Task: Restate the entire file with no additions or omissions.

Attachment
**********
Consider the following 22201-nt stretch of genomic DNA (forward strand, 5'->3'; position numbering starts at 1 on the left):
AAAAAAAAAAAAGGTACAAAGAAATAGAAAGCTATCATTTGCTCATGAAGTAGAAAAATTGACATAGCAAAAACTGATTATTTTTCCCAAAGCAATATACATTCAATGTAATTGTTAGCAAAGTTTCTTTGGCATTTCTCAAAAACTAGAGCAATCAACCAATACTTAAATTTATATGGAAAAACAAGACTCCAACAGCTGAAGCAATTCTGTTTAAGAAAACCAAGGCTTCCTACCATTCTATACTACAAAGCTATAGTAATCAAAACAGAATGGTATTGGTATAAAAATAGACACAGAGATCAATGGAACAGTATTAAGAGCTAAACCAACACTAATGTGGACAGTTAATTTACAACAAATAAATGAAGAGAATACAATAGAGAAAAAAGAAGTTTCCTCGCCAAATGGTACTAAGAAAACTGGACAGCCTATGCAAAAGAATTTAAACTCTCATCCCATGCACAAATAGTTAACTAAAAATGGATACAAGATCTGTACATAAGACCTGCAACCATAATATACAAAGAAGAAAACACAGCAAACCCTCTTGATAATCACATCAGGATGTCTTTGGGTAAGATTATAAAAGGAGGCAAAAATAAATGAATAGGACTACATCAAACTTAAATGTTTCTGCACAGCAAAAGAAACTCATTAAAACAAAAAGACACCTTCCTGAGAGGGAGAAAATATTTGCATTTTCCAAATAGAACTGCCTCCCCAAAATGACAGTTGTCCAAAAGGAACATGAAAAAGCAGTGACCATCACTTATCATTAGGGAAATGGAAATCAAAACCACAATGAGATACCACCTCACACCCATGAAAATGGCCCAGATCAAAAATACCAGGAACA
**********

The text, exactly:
Consider the following 22201-nt stretch of genomic DNA (forward strand, 5'->3'; position numbering starts at 1 on the left):
AAAAAAAAAAAAGGTACAAAGAAATAGAAAGCTATCATTTGCTCATGAAGTAGAAAAATTGACATAGCAAAAACTGATTATTTTTCCCAAAGCAATATACATTCAATGTAATTGTTAGCAAAGTTTCTTTGGCATTTCTCAAAAACTAGAGCAATCAACCAATACTTAAATTTATATGGAAAAACAAGACTCCAACAGCTGAAGCAATTCTGTTTAAGAAAACCAAGGCTTCCTACCATTCTATACTACAAAGCTATAGTAATCAAAACAGAATGGTATTGGTATAAAAATAGACACAGAGATCAATGGAACAGTATTAAGAGCTAAACCAACACTAATGTGGACAGTTAATTTACAACAAATAAATGAAGAGAATACAATAGAGAAAAAAGAAGTTTCCTCGCCAAATGGTACTAAGAAAACTGGACAGCCTATGCAAAAGAATTTAAACTCTCATCCCATGCACAAATAGTTAACTAAAAATGGATACAAGATCTGTACATAAGACCTGCAACCATAATATACAAAGAAGAAAACACAGCAAACCCTCTTGATAATCACATCAGGATGTCTTTGGGTAAGATTATAAAAGGAGGCAAAAATAAATGAATAGGACTACATCAAACTTAAATGTTTCTGCACAGCAAAAGAAACTCATTAAAACAAAAAGACACCTTCCTGAGAGGGAGAAAATATTTGCATTTTCCAAATAGAACTGCCTCCCCAAAATGACAGTTGTCCAAAAGGAACATGAAAAAGCAGTGACCATCACTTATCATTAGGGAAATGGAAATCAAAACCACAATGAGATACCACCTCACACCCATGAAAATGGCCCAGATCAAAAATACCAGGAACA